First proposed by Ben Franklin as a conservation effort, Daylight Savings time was suggested as a way to conserve wax candles by reducing their demand. While the original concept was to use daylight more efficiently, some argue that benefits for continuing Daylight Savings may not outweigh the costs in increased deaths from auto accidents.
Studies Link Car Crashes and Time Change
In a seven year study of traffic fatalities done by Carnegie Mellon University, scientists found that pedestrians walking after the change to standard time were almost three times more likely to be struck and killed than other times of the year. A study done by the University of Colorado Boulder in 2014 saw a 17% rise in traffic related deaths attributable to the time change.
Increased crash activity can be attributed to many factors. The most obvious reason for an increase in accidents is decreased visibility due to darkness. In addition, both drivers and pedestrians don’t immediately adjust their behavior based on the new lighting conditions. Already sleep deprived American drivers don’t always use the extra hour for sleep. Rather than going to bed an hour earlier, people tend to stay up an hour later, leaving them sleepy the next day. The time change also disrupts our circadian rhythms or sleep-wake cycle that is regulated by sunlight adjustment can take days.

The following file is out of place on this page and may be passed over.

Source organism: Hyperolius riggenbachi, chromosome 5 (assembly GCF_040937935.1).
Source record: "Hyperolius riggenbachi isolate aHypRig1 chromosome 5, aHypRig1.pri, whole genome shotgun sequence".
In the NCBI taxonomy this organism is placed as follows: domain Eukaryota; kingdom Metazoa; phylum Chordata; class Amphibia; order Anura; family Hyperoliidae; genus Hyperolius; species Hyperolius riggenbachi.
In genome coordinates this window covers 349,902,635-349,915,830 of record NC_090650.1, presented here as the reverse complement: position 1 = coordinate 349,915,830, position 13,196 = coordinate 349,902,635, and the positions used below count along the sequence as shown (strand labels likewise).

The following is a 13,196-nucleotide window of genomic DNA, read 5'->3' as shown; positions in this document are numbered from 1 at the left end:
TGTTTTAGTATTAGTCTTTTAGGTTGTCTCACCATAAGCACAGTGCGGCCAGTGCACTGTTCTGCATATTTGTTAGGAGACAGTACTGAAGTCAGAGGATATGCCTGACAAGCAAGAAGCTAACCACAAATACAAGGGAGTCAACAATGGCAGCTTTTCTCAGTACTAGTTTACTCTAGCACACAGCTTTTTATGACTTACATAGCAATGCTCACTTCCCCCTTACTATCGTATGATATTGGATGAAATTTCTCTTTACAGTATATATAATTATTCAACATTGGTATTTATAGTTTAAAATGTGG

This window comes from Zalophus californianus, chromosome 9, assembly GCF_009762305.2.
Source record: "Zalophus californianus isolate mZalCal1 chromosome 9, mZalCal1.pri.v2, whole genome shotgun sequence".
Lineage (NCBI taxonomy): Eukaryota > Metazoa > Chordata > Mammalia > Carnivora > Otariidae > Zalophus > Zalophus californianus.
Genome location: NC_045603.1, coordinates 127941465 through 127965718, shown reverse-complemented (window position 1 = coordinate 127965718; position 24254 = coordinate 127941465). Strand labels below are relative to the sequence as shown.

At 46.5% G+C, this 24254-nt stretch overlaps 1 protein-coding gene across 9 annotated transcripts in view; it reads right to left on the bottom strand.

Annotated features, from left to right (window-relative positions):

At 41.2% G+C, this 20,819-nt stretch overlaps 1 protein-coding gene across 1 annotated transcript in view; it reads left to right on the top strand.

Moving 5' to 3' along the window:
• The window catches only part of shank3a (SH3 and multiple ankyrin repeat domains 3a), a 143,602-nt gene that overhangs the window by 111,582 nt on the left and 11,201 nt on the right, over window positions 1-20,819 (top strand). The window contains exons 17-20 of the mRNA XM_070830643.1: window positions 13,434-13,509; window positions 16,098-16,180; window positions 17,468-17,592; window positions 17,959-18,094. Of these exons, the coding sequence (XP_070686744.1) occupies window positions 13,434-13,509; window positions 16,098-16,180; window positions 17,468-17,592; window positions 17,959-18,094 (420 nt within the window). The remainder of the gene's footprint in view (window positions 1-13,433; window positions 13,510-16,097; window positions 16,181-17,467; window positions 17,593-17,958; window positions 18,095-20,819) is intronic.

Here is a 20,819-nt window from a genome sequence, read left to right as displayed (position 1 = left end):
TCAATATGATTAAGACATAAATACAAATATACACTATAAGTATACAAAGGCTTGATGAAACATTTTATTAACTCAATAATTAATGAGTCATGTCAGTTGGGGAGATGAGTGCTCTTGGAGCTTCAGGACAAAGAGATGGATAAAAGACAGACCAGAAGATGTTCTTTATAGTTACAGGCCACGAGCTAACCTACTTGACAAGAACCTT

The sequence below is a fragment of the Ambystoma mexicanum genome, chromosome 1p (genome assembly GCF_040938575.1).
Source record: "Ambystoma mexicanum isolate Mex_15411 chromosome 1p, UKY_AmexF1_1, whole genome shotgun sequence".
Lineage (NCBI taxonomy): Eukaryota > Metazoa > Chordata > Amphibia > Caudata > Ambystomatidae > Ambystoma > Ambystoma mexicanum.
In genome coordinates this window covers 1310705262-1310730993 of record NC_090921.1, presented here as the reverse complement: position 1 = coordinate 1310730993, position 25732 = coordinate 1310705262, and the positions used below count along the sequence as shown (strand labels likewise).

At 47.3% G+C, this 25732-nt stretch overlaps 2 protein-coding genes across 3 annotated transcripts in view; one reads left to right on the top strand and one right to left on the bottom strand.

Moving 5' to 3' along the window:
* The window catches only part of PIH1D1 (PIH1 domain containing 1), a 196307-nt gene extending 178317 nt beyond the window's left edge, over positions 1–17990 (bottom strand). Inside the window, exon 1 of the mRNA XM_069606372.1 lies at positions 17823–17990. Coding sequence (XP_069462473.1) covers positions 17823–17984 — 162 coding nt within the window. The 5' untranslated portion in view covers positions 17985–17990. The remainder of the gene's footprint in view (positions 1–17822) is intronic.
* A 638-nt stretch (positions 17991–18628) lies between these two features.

7 Safe Driving Tips
To keep yourself and your loved ones safe this year during the change from Daylight Savings, please keep this tips in mind:
- Prepare before you get on the road. Wake up at your normal time on Sunday morning and get some exercise in and eat a good breakfast.
- Get to bed early Sunday night. Make sure your room is quiet, free of distractions, dark and cool.
- Wear reflective tape and carry a flashlight if you will be out on foot.
- While driving, slow down and proceed with extra caution. Watch for pedestrians including dog walkers and children playing late in the afternoon.
- Cooler weather means changing driving conditions including freezing temperatures. Make sure windows and windshields are free of frost. Slow down in any areas that don’t get much sun and could be icy and especially when approaching bridges and overpasses.
- Watch for wet leaves as they can be very slippery after a rain. Allow extra distance between your car and the car in front of you.
- Be watchful for wildlife. Deer are quite active in the fall and especially at dawn or dusk. Deer typically travel in groups so if one deer darts onto the roadway, chances are others will follow.
From family outings picking pumpkins to attending football games together, fall can be one of the most enjoyable times of year. By keeping these safety tips in mind, you will be able to reduce your exposure to accidents on the road.
If you or a loved one do suffer an injury due to a car accident or other accident, it’s imperative that you seek counsel from an experienced personal injury attorney attorney right away in order to protect your rights.
Contact Hinman and Peck, P.C. for a FREE consultation to see if we can help.
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